Amtekoth 04-08-2013 02:56 PM

Quote:

Originally Posted by Screwtape Jenkins (Post 1792257)
Does KS allow you to simply not accept international backers for certain rewards?

Yes, there is an option under every reward for "Shipping in the USA" only. There is also an option for "No shipping Required" (for digital downloads and other non-physical rewards).

And you can always list any price you want for International Shipping. As it is, I probably put my Int. Shipping costs a little too low for my KS for Mongrel: SOB.
http://www.kickstarter.com/projects/1941044501/mongrel-sob-graphic-novel


Ed

Amtekoth 04-08-2013 04:21 PM

Quote:

Originally Posted by Renae De Liz (Post 1792691)
Similarly if anyone is confused as to why their (or someone else's) Kickstarter failed/funding is stagnate I can try to help there too if you post a link. Sometimes a simple change is all it takes, and sometimes a total overhaul might be needed.

Hi Renae,

Ours has definitely moved forward in fits and starts. Best day = 1st day, due to pre-launch hype and planning. We had several nice days that may or may not have been due to social media pushes and/or advertising. Then again, we had some doldrums as well. We shook up the rewards, adding a few, reducing the price on a couple that hadn't drawn interest. We've hit a couple of stretch goals, but we'd like to get a bit further along. With 5 days left, any insight would be welcome.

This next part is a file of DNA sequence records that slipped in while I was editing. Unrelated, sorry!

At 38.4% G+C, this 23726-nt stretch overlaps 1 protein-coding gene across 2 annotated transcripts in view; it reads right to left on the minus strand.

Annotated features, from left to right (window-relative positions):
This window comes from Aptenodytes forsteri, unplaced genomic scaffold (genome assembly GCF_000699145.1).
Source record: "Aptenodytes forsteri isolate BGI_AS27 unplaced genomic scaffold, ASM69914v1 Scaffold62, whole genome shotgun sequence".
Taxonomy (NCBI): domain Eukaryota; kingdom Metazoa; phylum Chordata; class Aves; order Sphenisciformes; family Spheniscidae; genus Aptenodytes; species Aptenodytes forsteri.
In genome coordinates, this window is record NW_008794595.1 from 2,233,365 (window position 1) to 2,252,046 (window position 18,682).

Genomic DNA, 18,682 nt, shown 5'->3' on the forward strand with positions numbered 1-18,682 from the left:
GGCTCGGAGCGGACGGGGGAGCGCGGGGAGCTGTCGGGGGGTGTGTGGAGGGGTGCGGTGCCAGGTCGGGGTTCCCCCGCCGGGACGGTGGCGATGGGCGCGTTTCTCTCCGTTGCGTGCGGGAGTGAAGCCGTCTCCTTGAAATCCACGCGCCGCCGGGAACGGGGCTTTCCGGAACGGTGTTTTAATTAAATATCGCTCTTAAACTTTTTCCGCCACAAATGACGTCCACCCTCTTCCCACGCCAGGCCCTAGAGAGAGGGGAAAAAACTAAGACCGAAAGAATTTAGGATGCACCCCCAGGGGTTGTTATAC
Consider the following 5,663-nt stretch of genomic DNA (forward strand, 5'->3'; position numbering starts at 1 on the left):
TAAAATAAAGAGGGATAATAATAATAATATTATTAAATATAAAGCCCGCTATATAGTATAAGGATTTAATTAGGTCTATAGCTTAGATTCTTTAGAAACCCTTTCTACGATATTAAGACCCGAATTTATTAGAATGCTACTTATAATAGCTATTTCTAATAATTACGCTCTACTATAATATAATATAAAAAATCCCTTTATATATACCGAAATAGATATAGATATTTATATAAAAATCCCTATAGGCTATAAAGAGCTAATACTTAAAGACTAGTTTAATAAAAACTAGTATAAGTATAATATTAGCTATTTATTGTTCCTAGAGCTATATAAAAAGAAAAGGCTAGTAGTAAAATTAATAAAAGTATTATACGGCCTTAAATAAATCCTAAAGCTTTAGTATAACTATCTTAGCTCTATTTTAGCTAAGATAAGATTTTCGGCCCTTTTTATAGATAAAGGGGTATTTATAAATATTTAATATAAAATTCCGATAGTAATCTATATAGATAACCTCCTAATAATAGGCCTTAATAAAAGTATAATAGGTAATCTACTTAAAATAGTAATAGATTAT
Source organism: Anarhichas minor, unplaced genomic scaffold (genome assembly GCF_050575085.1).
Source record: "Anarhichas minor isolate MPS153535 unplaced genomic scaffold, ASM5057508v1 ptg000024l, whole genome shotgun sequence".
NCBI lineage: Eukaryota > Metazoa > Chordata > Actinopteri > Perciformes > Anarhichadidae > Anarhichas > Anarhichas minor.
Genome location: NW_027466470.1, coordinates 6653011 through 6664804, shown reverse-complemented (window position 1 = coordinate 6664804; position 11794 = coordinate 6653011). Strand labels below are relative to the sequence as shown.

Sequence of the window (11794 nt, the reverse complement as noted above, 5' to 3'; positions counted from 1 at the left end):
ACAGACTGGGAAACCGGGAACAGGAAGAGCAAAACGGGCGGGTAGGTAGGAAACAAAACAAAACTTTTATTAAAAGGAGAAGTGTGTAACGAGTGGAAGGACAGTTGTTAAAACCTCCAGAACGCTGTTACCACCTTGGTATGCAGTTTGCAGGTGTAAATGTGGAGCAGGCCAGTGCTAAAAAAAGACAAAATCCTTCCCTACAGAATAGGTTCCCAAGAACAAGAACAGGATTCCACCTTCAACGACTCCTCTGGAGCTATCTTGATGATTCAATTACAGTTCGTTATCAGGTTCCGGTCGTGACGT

Ed
http://www.kickstarter.com/projects/...-graphic-novel

Renae De Liz 04-09-2013 04:10 PM

Quote:

Originally Posted by Amtekoth (Post 1793087)
Hi Renae,

Ours has definitely moved forward in fits and starts. Best day = 1st day, due to pre-launch hype and planning. We had several nice days that may or may not have been due to social media pushes and/or advertising. Then again, we had some doldrums as well. We shook up the rewards, adding a few, reducing the price on a couple that hadn't drawn interest. We've hit a couple of stretch goals, but we'd like to get a bit further along. With 5 days left, any insight would be welcome.

Ed
http://www.kickstarter.com/projects/...-graphic-novel

Hi Ed! :D

First of all CONGRATS on almost doubling your goal amount! That's no easy feat :)

Overall I think you did a good job with your campaign, and you should be darned proud of it! However, I feel the main problem that kept your campaign from being as big as it could have been, was that the Video/Page TELLS you why to buy the book and how great the story is in words (video) and text (page) but you do less of SHOWING people why to buy the book and how great the story is. As a backer, I want to be introduced to your book in a way that draws me into it's atmosphere, and the video is the BEST way to do that. You made a a good and professional looking video (which is why you've been successful!) but it could have been GREAT if you were to introduce your book a different way.

With the campaign almost over, it's too late to suggest those changes to the video (which would be an entirely diff. post) , but it's not too late for some smaller tweaks that may garner more pledges in the final few days (as you should experience a bump of at LEAST half of the initial spike, if all goes well).

Mostly what I'm suggesting are changes in the information page, because scanning over it, there's not much gripping me and putting me into the world of your comic. So a few suggestions for your consideration: